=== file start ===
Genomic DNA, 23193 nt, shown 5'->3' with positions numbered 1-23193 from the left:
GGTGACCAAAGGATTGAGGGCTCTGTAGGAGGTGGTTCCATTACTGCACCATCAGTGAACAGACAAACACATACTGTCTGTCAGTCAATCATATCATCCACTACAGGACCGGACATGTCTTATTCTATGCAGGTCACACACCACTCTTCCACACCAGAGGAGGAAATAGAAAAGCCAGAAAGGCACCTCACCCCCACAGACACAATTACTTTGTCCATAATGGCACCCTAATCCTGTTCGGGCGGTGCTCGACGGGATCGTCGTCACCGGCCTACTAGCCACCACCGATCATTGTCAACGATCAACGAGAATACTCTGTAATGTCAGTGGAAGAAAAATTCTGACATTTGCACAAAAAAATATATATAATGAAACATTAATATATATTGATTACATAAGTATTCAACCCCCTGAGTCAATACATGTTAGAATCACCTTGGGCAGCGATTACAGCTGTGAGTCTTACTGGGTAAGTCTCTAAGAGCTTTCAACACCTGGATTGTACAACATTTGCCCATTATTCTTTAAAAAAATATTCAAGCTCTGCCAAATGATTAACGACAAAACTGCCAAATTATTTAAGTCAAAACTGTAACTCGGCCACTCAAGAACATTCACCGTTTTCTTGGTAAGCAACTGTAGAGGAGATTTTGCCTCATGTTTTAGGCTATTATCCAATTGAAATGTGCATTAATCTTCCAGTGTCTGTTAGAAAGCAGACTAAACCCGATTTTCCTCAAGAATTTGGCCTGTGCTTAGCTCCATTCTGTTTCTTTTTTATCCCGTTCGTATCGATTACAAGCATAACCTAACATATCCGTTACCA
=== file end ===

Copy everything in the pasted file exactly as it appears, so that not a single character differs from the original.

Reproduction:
Genomic DNA, 23193 nt, shown 5'->3' with positions numbered 1-23193 from the left:
GGTGACCAAAGGATTGAGGGCTCTGTAGGAGGTGGTTCCATTACTGCACCATCAGTGAACAGACAAACACATACTGTCTGTCAGTCAATCATATCATCCACTACAGGACCGGACATGTCTTATTCTATGCAGGTCACACACCACTCTTCCACACCAGAGGAGGAAATAGAAAAGCCAGAAAGGCACCTCACCCCCACAGACACAATTACTTTGTCCATAATGGCACCCTAATCCTGTTCGGGCGGTGCTCGACGGGATCGTCGTCACCGGCCTACTAGCCACCACCGATCATTGTCAACGATCAACGAGAATACTCTGTAATGTCAGTGGAAGAAAAATTCTGACATTTGCACAAAAAAATATATATAATGAAACATTAATATATATTGATTACATAAGTATTCAACCCCCTGAGTCAATACATGTTAGAATCACCTTGGGCAGCGATTACAGCTGTGAGTCTTACTGGGTAAGTCTCTAAGAGCTTTCAACACCTGGATTGTACAACATTTGCCCATTATTCTTTAAAAAAATATTCAAGCTCTGCCAAATGATTAACGACAAAACTGCCAAATTATTTAAGTCAAAACTGTAACTCGGCCACTCAAGAACATTCACCGTTTTCTTGGTAAGCAACTGTAGAGGAGATTTTGCCTCATGTTTTAGGCTATTATCCAATTGAAATGTGCATTAATCTTCCAGTGTCTGTTAGAAAGCAGACTAAACCCGATTTTCCTCAAGAATTTGGCCTGTGCTTAGCTCCATTCTGTTTCTTTTTTATCCCGTTCGTATCGATTACAAGCATAACCTAACATATCCGTTACCA